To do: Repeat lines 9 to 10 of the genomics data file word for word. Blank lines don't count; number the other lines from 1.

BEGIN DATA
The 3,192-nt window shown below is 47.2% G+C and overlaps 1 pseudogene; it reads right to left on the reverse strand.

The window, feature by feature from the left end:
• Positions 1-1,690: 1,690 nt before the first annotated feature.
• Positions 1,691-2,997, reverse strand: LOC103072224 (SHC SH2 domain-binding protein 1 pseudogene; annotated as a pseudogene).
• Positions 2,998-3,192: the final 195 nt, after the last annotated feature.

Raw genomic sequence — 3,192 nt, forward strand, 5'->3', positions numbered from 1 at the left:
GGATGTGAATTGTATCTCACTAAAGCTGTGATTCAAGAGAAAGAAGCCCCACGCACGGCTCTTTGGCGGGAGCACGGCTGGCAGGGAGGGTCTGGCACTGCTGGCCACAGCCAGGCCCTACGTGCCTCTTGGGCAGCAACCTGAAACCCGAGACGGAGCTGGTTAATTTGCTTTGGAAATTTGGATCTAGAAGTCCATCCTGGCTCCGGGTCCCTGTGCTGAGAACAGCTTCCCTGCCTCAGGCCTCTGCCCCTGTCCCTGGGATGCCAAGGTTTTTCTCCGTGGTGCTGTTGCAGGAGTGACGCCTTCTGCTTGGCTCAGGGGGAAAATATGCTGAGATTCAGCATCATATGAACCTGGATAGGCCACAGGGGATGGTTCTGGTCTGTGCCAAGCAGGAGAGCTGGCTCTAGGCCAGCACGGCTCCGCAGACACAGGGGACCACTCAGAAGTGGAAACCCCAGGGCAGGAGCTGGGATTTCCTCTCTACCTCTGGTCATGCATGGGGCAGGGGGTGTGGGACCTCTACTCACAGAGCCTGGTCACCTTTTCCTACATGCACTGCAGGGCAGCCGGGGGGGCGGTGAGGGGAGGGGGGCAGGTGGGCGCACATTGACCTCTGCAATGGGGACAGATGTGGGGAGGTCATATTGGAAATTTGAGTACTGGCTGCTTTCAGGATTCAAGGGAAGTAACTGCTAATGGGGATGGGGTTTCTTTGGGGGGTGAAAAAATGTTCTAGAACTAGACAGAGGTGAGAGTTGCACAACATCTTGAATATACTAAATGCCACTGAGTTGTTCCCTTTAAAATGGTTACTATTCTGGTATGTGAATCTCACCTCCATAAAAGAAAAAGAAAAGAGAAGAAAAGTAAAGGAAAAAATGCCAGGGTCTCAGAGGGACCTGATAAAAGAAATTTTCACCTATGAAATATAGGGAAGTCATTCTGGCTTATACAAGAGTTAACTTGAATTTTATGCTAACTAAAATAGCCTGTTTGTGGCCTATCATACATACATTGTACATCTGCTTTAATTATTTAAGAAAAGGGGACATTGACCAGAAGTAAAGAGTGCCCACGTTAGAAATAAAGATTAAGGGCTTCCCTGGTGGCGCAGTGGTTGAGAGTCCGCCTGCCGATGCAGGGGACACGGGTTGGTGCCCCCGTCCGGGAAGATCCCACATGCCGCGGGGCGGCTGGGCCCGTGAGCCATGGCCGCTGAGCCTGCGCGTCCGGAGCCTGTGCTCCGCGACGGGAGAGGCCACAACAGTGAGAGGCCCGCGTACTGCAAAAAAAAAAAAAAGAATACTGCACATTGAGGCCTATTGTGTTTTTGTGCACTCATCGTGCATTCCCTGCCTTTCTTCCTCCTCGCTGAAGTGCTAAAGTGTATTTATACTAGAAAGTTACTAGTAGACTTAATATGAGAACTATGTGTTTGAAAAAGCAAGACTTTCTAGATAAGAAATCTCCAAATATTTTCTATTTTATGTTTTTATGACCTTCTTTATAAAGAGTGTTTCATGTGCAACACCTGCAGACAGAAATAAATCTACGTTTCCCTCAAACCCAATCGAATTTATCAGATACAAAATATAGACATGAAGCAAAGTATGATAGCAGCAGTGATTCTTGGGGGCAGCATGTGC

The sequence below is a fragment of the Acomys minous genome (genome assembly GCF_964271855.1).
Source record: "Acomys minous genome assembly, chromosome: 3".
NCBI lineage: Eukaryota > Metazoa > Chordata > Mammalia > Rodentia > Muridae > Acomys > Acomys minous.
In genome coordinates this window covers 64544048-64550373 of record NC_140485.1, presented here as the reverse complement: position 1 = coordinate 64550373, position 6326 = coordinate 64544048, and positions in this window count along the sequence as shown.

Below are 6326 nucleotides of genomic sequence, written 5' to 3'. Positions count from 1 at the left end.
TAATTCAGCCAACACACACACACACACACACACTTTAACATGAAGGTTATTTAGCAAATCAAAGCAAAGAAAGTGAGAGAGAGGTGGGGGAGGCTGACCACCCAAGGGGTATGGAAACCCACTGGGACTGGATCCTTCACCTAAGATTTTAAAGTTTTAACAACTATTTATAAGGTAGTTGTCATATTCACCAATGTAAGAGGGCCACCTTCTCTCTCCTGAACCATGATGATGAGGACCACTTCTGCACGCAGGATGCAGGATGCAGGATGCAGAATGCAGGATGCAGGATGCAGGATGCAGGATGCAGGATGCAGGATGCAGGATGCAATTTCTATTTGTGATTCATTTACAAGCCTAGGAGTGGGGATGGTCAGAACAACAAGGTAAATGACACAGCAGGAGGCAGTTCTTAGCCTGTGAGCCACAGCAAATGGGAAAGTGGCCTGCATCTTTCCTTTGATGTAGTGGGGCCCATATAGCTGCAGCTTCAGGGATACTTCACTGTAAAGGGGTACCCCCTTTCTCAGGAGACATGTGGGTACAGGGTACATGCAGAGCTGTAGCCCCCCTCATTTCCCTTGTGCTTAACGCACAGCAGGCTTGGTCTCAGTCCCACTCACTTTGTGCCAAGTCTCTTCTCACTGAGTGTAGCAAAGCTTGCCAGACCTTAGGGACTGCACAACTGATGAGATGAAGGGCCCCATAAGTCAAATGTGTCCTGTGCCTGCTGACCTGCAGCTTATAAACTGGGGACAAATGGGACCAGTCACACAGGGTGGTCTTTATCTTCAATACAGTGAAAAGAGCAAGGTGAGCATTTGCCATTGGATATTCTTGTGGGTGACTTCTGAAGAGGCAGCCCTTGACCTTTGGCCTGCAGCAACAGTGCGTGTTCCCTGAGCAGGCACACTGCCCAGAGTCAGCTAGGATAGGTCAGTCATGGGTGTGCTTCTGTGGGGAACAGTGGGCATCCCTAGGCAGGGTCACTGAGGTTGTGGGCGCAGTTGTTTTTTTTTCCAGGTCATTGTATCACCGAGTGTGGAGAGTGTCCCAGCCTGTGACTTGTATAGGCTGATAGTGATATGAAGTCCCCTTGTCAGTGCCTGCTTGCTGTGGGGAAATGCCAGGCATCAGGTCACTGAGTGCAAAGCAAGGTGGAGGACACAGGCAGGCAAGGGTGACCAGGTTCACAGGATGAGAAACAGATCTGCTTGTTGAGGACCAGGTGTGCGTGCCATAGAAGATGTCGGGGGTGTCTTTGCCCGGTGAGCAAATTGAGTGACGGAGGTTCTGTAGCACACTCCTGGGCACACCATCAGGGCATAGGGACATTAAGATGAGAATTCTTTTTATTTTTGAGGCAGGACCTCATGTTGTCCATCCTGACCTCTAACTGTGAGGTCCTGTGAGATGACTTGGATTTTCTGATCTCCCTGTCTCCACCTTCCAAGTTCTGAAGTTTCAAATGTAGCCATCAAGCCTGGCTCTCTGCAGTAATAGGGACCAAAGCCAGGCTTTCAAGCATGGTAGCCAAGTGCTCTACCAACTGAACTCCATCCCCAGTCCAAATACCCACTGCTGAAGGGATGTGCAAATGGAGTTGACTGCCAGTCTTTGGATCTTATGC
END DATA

Source record: "Acomys minous genome assembly, chromosome: 3".
NCBI lineage: Eukaryota > Metazoa > Chordata > Mammalia > Rodentia > Muridae > Acomys > Acomys minous.